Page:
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To Shake or Not to Shake?

Shaking the hand of someone of the opposite gender can be quite a big deal in Islam.


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To Shake or Not to Shake?
Declining someone's offer to shake their hand isn't always easy. (Image: Rojak Daily)

If you're a Muslim, you've probably been through a situation where you find yourself being offered to shake someone of the opposite gender's hand. If you grew up believing that you're not allowed to touch them, you'd be hesitant to do it. In fact, you'll probably stare at their hand, then to their face, then their hand before trying to figure out an excuse to not do it (or relenting). 

And if you're a non-Muslim, you've probably been through a situation where a Muslim declines your offer to shake hands.


Image: www.bbc.co.uk

Both situations can be awkward and, whether you like it or not, it can potentially give other people the wrong impression. Shaking someone's hand, after all, is a gesture that expresses friendliness and courtesy.

Recently, the issue has sparked a strong reaction in other countries

Last April, news about two Muslim school boys in Switzerland, who refused to shake their female teacher's hands, spreaded around like a wildfire. The school had compromised by deciding that the students didn't have to shake any of their teachers' hands regardless of gender, but the Swiss community weren't totally supportive. Shaking the hand of a teacher is a custom in the country, and the boys' actions had sparked a debate.

The country's Justice Minister Simonetta Sommaruga said in an interview, "We cannot accept this in the name of religious freedom. The handshake is part of culture."

In another case, Sweden's Green Party politician, Yasri Khan, resigned after he was criticised for not shaking the hand of a female reporter. Instead, he had placed his hand to his heart as a greeting. 
 
Yasri Khan (Image: www.8dagar.com)

As a response to his action, Stina Bergstorm, a parliamentarian stated, "It is unacceptable. You can't have a man in the party who can't greet women in the same way you greet a man. I'm upset."

Rojak Daily decided to find out what Malaysians think about it

While the issue hasn't been subjected to the same response in our country, we were curious what Malaysians, both Muslims and non-Muslims, thought about it.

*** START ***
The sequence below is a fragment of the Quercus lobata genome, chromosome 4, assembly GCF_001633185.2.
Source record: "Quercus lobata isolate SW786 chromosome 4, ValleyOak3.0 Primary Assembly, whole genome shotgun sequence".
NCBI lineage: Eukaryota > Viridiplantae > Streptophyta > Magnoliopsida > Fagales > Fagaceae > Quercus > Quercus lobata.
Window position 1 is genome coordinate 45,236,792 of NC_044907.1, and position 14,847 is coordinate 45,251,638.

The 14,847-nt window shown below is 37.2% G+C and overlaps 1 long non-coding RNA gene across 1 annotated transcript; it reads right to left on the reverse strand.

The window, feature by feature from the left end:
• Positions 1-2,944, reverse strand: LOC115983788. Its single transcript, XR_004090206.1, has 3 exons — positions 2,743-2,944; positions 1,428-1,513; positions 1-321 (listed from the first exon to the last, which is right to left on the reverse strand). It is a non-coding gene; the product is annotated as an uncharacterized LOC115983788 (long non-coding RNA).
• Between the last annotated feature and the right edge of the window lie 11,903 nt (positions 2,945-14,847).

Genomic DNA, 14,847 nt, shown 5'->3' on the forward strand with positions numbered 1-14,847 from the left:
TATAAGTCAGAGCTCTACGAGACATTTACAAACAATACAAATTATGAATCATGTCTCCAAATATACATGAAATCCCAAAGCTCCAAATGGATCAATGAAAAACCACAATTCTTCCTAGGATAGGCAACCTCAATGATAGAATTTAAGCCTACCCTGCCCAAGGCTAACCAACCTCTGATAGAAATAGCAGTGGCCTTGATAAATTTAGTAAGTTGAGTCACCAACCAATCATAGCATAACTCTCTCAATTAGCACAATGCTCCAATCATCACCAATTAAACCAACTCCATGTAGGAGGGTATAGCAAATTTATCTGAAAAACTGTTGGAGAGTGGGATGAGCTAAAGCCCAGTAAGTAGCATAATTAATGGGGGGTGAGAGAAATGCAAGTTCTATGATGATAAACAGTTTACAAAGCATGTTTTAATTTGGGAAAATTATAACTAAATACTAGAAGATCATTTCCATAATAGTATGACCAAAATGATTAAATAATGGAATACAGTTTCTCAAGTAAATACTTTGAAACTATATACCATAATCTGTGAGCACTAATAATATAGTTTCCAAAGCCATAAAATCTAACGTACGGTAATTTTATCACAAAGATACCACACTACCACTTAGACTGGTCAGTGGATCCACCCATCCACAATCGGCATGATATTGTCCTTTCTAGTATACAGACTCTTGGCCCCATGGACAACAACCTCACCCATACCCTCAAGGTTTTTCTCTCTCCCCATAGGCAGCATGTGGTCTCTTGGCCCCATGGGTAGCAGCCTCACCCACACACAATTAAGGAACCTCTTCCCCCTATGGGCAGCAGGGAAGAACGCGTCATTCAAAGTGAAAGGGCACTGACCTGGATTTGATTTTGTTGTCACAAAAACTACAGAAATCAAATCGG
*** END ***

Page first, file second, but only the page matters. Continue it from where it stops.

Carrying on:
We approached local Islamic scholars about the matter and discovered two viewpoints: the first being that it is strictly prohibited to shake a person of the opposite gender (immediate family excluded). 

Another viewpoint allows the shaking of hands between opposite genders under these conditions: 1) They did not offer their hand first, 2) They are in public and not doing so would cause embarrassment for the other person and 3) They are able to do so without being aroused.

(Disclaimer: The explanation above has been summarised for easy public consumption.  If you'd like to know in-depth about the matter, do approach a Muslim scholar.) 

What do Malaysian Muslims think about it?

"It depends on the situation and who it is," says Iylia, "If it's one of my parents' friends, I'd feel like it's rude to decline." 

"I would shake hands with a woman who offers her hand, but I wouldn't offer mine first," Kamal (not his real name) tells us.
 
Image: www.islamicevents.org

Izza takes into consideration that foreigners visiting the country may not know about the rule. "If they're Malaysians, I wouldn't shake their hand. I would just nod. If they're from abroad, I would do so quickly as courtesy." 

Understandably, hand shaking is a spontaneous event. "I've done it with colleagues before because there's just no polite way of saying no at that moment," Atikah says. "They usually don't offer their hand, though. And if they're my friends, I'd just wave before they come near me." 

And what do Malaysian non-Muslims have to say about it?

According to some of our respondents, whether or not they would offer to shake a Muslim's hand depends on who they are. "If they look traditional (i.e wearing a headscarf), I won't do it," says Eddy. 

For Shuh Yin, it depends on whether she knows them well. "I wouldn't offer my hand first to a Muslim man I don't know because I'm not sure whether they would be comfortable or not. But if I accidentally do it and he says no, I wouldn't mind."

What if Queen Elizabeth wanted to shake your hand? (Image: www.nairland.com)

Some just flat out decide not to offer their hand out. "I make it a normal practice [not to do it] whenever I'm faced with this situation," Richard says. "I'm aware that Muslims have a conservative rule against touching someone from the opposite gender. Frankly, I'm not fussed by it and I respect that this is just part and parcel of one's practice." 

On the other hand, declining an offer to shake one's hand can also give off a bad impression. "I would think that the guy who wouldn't shake my hand is rude," Lea tells us. 

Let's have some mutual respect

Living in a diverse, multi-racial country like ours can get a little confusing when our beliefs don't exactly mesh with each other's. But respecting and understanding each other's beliefs will definitely help in the long run.


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